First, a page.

The high-altitude balloons fly around the world on the prevailing winds (mostly in a direction parallel with lines of latitude, i.e. east or west). Solar panels about the size of a card table that are just below the free-flying balloons generate enough electricity in four hours to power the transmitter for a day and beam down the Internet signal to ground stations. These stations are spaced about 100 km (62 mi) apart and bounce the signal to other relay balloons that send the signal back down. This makes Internet access available to anyone in the world who has a receiver and is within range to a balloon. Currently, the balloons communicate using unlicensed 2.4 and 5.8 GHzISM bands, and Google claims that the setup allows it to deliver "speeds comparable to 3G" to users. It is unclear how well technologies that rely on short communications times or pings, such as VoIP, will work given that the signal may have to relay through multiple balloons before reaching the wider Internet.

Google Balloon Internet

The first person to connect - a farmer in the town of Leeston, New Zealand, who was one of 50 people in the area around Christchurch who agreed to be a pilot tester for Project Loon.

The New Zealand farmer lived in a rural location that couldn't get broadband access to the Internet, and had used a satellite Internet service in 2009, but found that he sometimes had to pay over $1000 per month for the service. The locals knew nothing about the secret project, but allowed project workers to attach a basketball-sized receiver resembling a giant bright-red Google map pin to an outside wall of their property in order to connect to the Internet. 
The high-altitude balloons fly twice as high as airplanes, but below the range of satellites. Each balloon provides Internet service for an area that covers about 1,256 km2 (485 sq mi).




Equipment


The balloon envelopes used in the project are made by Raven Aerostar, and are composed of polyethylene plastic about 3 mil or 0.076 mm (0.0030 in) thick. The balloons are superpressure balloons filled with helium, and stand 15 m (49 ft) across and 12 m (39 ft) tall when fully inflated. A small box weighing 10 kg (22 lb) containing each balloon's electronic equipment hangs underneath the inflated envelope. This box contains circuit boards that control the system, radio antennae to communicate with other balloons and with Internet antennae on the ground, and batteries to store solar power so the balloons can operate during the night. Each balloon’s electronics are powered by an array of solar panelsthat sit between the envelope and the hardware. In full sun, the panels produce 100 watts of power, which is sufficient to keep the unit running while also charging a battery for use at night. A parachute attached to the top of the envelope allows for a controlled descent and landing when a balloon is ready to be taken out of service. In the case of an unexpected failure, the parachute deploys automatically. The balloons typically have a maximum life of about 55 days, although Google claims that its tweaked design can enable them stay aloft for more than 100 days.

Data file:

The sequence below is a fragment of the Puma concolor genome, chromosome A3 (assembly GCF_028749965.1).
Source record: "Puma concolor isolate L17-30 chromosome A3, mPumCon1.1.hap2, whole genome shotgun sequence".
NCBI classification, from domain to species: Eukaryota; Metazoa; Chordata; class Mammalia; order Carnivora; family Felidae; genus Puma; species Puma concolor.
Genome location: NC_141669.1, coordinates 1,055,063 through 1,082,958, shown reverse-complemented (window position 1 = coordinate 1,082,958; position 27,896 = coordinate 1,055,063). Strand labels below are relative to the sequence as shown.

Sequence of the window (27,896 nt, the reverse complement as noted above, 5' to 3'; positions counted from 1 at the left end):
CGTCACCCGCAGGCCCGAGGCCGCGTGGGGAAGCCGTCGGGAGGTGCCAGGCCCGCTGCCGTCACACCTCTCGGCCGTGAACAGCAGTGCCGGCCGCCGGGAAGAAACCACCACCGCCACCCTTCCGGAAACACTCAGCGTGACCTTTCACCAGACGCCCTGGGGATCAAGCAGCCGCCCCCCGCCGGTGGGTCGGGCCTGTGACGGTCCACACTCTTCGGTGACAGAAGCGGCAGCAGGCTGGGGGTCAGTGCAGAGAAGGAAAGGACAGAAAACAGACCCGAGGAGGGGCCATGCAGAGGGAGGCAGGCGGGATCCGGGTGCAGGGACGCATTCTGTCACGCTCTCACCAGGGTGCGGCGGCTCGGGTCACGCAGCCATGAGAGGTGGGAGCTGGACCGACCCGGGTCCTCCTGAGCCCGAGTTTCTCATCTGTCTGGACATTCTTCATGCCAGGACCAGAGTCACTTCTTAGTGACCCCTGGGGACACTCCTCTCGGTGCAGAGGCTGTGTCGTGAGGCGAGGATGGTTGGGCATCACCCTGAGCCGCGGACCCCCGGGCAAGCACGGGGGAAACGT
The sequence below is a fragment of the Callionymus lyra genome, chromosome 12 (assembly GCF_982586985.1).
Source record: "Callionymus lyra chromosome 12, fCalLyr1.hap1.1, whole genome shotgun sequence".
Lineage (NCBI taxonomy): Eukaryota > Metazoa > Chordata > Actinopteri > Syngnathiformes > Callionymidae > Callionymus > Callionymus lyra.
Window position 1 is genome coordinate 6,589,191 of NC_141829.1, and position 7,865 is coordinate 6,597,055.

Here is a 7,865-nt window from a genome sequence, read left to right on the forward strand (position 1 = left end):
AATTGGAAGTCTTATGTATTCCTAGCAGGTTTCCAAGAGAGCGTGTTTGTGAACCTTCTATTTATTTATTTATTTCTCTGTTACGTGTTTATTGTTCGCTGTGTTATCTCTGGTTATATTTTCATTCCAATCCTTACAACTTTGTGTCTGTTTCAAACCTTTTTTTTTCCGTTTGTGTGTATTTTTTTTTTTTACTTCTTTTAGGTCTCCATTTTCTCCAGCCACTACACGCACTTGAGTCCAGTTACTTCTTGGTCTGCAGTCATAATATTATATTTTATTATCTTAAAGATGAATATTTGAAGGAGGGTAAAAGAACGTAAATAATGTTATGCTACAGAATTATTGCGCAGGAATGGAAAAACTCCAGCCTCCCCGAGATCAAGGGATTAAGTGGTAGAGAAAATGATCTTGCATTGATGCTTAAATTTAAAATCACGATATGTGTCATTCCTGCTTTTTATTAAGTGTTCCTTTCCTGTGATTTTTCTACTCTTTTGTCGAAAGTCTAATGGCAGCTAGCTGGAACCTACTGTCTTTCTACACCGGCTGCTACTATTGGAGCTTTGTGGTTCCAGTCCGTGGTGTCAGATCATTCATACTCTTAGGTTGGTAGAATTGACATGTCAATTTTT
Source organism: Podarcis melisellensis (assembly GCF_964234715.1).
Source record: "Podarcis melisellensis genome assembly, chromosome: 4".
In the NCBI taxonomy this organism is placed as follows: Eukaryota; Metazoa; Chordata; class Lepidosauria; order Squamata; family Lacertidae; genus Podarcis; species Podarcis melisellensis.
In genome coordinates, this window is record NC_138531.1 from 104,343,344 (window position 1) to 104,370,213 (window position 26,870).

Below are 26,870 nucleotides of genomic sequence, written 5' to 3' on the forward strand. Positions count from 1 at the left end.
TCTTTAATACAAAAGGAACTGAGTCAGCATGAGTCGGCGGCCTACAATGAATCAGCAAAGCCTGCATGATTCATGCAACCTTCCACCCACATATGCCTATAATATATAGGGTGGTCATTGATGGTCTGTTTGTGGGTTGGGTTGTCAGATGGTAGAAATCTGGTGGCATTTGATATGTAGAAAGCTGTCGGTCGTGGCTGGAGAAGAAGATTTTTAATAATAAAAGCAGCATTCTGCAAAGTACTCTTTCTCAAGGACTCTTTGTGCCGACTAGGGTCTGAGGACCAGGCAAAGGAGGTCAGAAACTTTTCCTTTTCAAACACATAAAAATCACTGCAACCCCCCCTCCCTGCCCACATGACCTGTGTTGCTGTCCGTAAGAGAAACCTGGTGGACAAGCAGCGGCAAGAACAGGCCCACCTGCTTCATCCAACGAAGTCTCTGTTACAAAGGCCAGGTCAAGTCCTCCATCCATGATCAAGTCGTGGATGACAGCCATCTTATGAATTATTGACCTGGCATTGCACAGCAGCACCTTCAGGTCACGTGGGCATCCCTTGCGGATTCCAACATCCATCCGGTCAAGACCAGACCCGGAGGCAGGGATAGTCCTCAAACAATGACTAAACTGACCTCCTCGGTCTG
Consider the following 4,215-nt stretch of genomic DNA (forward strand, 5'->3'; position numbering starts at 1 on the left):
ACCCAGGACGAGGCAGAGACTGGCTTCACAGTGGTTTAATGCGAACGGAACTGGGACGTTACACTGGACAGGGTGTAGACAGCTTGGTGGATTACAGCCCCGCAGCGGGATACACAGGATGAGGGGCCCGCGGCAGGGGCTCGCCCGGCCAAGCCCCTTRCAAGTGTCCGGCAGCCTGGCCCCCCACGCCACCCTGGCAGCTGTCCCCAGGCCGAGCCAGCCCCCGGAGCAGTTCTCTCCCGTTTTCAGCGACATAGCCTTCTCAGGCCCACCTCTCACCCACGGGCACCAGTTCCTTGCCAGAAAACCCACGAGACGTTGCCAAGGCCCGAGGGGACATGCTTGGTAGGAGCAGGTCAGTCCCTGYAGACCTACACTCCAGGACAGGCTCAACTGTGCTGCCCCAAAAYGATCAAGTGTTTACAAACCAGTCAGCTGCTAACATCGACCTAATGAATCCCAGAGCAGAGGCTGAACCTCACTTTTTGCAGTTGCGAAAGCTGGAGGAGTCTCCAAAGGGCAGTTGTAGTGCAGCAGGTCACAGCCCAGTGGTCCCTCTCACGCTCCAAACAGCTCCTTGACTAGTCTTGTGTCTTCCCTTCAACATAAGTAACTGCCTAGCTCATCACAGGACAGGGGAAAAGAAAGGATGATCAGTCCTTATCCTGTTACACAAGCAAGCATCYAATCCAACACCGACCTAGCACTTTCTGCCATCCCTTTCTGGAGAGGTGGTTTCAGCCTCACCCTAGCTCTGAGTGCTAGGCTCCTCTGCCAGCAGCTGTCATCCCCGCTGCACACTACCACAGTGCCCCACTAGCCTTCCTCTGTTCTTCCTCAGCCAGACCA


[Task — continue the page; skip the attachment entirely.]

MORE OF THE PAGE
The ground stations are able to connect to the balloons beaming down the Internet when the balloons are in a 20 km (12 mi) radius. Some reports have called Google's project the Google Balloon Internet.



Reception

Project Loon has generally been well received, although concerns about signal interference were raised by Square Kilometer Array(SKA) project developers and astronomers who worry that the lower end of the two ISM bands that Loon uses (2.4 GHz and 5.8 GHz) will interfere with the mid-band frequency range (0.5 GHz-3 GHz) used in the SKA project.




The usage of helium as the lifting gas in the balloons has also raised controversy since it is a non-renewable resource.Bill Gates criticized Project Loon, stating that: "When you’re dying of malaria, I suppose you’ll look up and see that balloon, and I’m not sure how it’ll help you. When a kid gets diarrhea, no, there’s no website that relieves that."

ABC of TECH
source : wikipedia